Dating app Tinder is addressing the problem of users faking their vital stats on its platform with the rollout of a ‘height verification’ feature – but April Fool’s is on Monday, and Twitter thinks they might not be sincere.
Tinder tweeted a video touting the new feature – “the thing you never asked for, but definitely always wanted” – accompanied by a blog post shaming users for “height fishing” and reminding them that “honesty is what separates humans from sinister monsters.”
The clip shows a frustrated user attempting to lie about his height twice, only to be thwarted by the app. In the end, he finally accepts the reality that he is, in fact, 5’9″ – on a scale that seems to confuse imperial and metric measurements by assuming there’s 10 inches to a foot (which would actually mean he is below 5 real-world feet tall, thus explaining why he is so upset). For this, Tinder awards him with a “height verification badge.” The blog further explains that all users need to do is post a picture of themselves next to “any commercial building” and their “state-of-the-art verifying” will do the rest.
A few (presumably tall) users thought it was a fabulous idea.
Finally. I’m so sick and tired of matching with a girl who says shes 5″4 but when I meet her in person shes actually 8 stories tall and a crustacean from the plazazoic era who needs about three dollars and fifty cents
— Timmy two-tits (@Burniedankers) March 29, 2019
Tall as hell and happily planning the wedding. Thank you, Tinder.
— Adriel Hampton (@adrielhampton) March 30, 2019
Others were less enthusiastic.
I wasn’t getting any matches before and now you’re absolutely sabotaging every hope I have for some in the future. This is disgusting and I will not stand for it.
— 100T Nadeshot (@Nadeshot) March 30, 2019
As a tall man who never had to worry about my height, I reject this. Get a soul verification system while you’re at it.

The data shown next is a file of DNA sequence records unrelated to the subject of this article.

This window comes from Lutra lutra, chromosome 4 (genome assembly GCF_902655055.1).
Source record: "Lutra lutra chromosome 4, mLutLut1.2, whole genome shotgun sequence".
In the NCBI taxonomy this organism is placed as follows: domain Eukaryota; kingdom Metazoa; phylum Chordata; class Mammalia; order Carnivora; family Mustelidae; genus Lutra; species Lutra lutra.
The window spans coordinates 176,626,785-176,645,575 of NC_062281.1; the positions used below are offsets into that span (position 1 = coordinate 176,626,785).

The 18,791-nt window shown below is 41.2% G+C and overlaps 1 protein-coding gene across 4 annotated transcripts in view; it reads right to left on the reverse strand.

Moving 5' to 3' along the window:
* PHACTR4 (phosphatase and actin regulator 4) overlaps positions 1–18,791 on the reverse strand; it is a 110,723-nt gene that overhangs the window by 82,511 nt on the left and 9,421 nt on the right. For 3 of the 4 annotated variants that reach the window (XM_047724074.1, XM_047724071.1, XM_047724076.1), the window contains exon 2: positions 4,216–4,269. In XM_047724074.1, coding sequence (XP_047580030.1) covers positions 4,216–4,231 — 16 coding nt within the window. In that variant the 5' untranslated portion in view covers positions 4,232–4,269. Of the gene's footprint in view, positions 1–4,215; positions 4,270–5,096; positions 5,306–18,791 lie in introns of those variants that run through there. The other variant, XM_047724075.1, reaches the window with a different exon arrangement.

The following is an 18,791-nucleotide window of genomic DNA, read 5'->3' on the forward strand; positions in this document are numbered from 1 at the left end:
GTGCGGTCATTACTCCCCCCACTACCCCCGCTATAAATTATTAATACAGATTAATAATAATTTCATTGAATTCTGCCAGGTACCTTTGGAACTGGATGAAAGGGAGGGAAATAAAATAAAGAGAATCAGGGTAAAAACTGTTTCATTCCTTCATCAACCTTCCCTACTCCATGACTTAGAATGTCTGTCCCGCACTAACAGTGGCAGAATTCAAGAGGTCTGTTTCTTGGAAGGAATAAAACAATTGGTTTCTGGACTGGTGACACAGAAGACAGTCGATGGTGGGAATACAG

— 토마토 (@tomVHS) March 29, 2019
Many thought Tinder should have focused on weightier issues first.
People are going to lie regardless, but while we’re at this we need to clarify what “curvy” means.
— Stoned Rogan (@StonedRogan) March 29, 2019
What about weight-fishing? How about not letting fatties not show their full body.
— D (@northerwild) March 29, 2019
Weight verifying would be fantastic as well if we’re giving in to absurd qualifiers.
— JBae (@NillaCakesta) March 30, 2019
or… other problems of misrepresentation.
We NEED the following :
1. Fat verification
2. No makeup background checks
3. Single mom caution
Sincerely, all guys 👍 pic.twitter.com/YBHcgwfuDa
— Dave from I.T. Helpdesk (@hattorihanzo99) March 29, 2019
Now that you’ve finished this, go on with developing a penis size verification feature.
— Michael Heinze (@MichaelHeinze10) March 29, 2019
But most figured they’d simply let fly an April Fool’s joke a few days early.
Something tells me this is an early April Fools gag – proving height beyond reasonable doubt from a single photography seems like an extremely cheatable tool
— Carlos Solís – @firstname.lastname@example.org (@csolisr) March 29, 2019
I can’t be the only person who had to check if it was the 1st of April yet
— Knott (@knottkatt) March 29, 2019
Should this have gone out on Monday, chaps?
— Michael J Ritchie 📚 (@fellfromfiction) March 29, 2019
Tinder’s 50 million users have made it the US’ most popular dating app, and its “Single – not sorry” tagline presents itself as a battle cry for the millennial generation, who make up 79 percent of users and are waiting longer than ever to marry and start families – if they choose to at all. But 2018 data from the General Social Survey suggest this brave new world isn’t benefiting them in the bedroom: nearly one in four Americans aged 18 to 29 reported not having sex in the past year, a figure that has more than doubled in the last 10 years.
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